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Luminato's seventh is best fest yet: Column   Print

by Martin Knelman
Toronto Star
June 23, 2013

Seventh Luminato festival wraps up with sublime performances, despite rain.


They weren't exactly singin' and dancin' in the rain like Gene Kelly in the famous movie musical, but for the aspiring musicians who didn't let a couple of downpours stop them from playing side by side with members of the Toronto Symphony Orchestra, the Music Mob event turned out to be a defining Luminato moment.

It happened on the Saturday of the festival's closing weekend. Responding to a challenge from artistic director Jorn Weisbrodt, adventurous festival goers with a musical gene turned up at the festival hub in David Pecaut Square, bringing their instruments with them, to play alongside Toronto Symphony Orchestra professional musicians. As prep, they had downloaded the music on the program, Wagner's "Ride of the Valkyries" and Verdi's "Triumphal March" from Aida.

The only problem was the bursts of torrential rain, which caused a time out between part one and part two of the program. Volunteers popped up with umbrellas to protect musical instruments when showers resumed. But they managed to complete the program.

"This was one of those truly unique things that Luminato does," says festival CEO Janice Price. "We were so proud of everyone who carried on in spite of the weather, including Peter Oundjian (TSO music director), who was totally engaged."

This seventh edition of the annual multi-faceted arts festival was the best one yet, both in terms of cultural achievement and attendance. Music Mob was a relatively small event during the 10-day, multi-faceted arts festival. It was devoid of the hoopla and frenzy that erupted throughout the week, but it demonstrated that the interactive and community outreach aspects are the elements that make Luminato more than just a series of enticing events in which artists strut their stuff and audiences take it all in.

The greatest tumult surrounded the celebrities involved in Luminato shows, starting on opening weekend with four sold-out performances at the St. Lawrence Centre of the challenging opera The Life and Death of Marina Abramovic. No doubt it was Marina's fame that drove ticket sales but, to me and many others, the biggest thrills came from the dazzling stage coups by director Robert Wilson and the mesmerizing performance of Willem Dafoe.

But when it came to creating mass euphoria, crowning the festival was the superb Joni Mitchell tribute concert, which filled Massey Hall for two consecutive nights, and will go down as one of the key "you had to be there" occasions in Toronto entertainment history.

Free events at the hub drew crowds, especially at night. The festival met its box-office target of about $1 million for ticketed events. And it struck a satisfying balance between cultural treats imported from elsewhere to projects that involved Canadian talent. Among the latter: the Toronto premiere of the short Chinese opera, Feng Yi Ting, staged by Atom Egoyan — exactly the sort of thing that needs a festival setting.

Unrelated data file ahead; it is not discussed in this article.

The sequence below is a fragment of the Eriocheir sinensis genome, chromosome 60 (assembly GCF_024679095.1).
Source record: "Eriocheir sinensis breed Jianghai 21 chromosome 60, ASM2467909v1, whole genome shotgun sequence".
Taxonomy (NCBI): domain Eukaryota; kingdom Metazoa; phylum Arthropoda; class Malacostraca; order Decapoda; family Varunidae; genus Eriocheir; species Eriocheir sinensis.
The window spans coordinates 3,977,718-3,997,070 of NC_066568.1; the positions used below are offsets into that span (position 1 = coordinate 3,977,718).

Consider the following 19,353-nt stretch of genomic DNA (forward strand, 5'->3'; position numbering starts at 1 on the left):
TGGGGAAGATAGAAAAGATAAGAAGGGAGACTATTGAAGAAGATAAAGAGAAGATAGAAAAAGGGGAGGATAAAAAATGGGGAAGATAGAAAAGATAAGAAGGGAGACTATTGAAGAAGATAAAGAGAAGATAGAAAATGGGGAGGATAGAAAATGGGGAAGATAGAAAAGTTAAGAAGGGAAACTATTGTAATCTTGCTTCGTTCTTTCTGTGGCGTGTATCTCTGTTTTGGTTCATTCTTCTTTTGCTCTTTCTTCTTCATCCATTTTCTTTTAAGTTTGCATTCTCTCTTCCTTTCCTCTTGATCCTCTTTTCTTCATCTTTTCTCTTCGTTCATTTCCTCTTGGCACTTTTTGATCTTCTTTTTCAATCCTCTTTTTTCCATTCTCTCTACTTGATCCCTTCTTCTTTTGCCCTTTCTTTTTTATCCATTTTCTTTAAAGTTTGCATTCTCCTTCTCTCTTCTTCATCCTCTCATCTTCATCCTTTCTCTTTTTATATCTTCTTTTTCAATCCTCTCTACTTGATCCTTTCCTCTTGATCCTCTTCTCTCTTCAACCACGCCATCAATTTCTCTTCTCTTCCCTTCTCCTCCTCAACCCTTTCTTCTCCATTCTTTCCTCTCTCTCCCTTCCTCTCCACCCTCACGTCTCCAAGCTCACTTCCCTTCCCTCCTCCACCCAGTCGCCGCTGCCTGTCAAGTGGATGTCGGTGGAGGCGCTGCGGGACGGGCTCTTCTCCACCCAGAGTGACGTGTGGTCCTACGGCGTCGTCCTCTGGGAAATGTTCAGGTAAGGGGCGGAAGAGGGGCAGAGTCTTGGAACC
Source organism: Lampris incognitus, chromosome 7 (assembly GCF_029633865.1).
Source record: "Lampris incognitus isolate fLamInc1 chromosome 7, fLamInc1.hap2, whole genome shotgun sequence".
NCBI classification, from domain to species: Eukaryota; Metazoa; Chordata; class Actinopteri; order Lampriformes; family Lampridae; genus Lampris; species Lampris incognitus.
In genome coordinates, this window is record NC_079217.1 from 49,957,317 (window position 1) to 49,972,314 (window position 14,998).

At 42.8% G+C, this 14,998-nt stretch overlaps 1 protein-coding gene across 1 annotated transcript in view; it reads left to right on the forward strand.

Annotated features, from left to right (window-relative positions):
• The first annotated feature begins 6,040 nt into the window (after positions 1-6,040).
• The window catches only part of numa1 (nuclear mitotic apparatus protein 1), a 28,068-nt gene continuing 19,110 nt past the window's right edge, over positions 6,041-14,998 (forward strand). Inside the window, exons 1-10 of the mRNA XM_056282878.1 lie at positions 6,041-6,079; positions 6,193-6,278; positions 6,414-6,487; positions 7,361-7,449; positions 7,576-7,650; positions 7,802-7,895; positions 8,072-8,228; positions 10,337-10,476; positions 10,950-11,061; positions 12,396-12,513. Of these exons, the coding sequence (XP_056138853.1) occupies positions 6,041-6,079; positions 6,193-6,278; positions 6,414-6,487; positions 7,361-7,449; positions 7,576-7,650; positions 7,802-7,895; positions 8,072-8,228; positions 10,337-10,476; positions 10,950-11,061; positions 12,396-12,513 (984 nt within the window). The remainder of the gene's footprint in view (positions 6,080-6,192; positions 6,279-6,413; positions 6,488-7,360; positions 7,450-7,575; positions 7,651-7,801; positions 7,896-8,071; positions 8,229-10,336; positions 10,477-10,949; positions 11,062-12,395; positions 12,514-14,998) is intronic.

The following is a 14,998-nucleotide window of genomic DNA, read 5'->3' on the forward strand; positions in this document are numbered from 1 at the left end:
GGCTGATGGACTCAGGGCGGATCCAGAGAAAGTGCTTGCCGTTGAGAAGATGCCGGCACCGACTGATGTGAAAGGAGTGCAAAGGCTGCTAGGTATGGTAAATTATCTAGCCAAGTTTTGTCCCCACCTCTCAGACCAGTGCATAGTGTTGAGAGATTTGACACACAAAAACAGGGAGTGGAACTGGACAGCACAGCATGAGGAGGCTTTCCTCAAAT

For some audiences who don't like it haute, a down-and-dirty treat was The Daisy Theatre — a raunchy puppet show created and performed by Ronnie Burkett. (And, intriguingly, this show is a co-production between Luminato and a performance arm of the University of California at Los Angeles).

Among my favourite experiences during Luminato's talk sessions was listening to opera mavens Gerard Mortier, Alexander Neef and Rufus Wainwright agonize over which of the titans born in 1813, Verdi and Wagner, they preferred, and which they would be prepared to live without.

But for me, if I had to pick just one Luminato experience as the only one I could hold in my memory bank, it would have to be the Mark Morris Dance Group, from Brooklyn. Making its long overdue Canadian debut after being acclaimed in cultural capitals around the world, was the company's signature piece, "L'Allegro, il Penseroso ed il Moderato." It's a blend of exquisite movement, Handel's music and Milton's poetry — and the only word for it is sublime.

Although it didn't sell out the Sony Centre during its three performances (the last of which was a Sunday matinee), this milestone work was hugely enjoyed by several thousand people. And the visiting dancers pulled off a magnificent collaboration with Tafelmusik, Toronto's revered baroque orchestra.

This experience turned out to be the greatest reason among many for this city to embrace Luminato, and feel lucky we have this festival.

 

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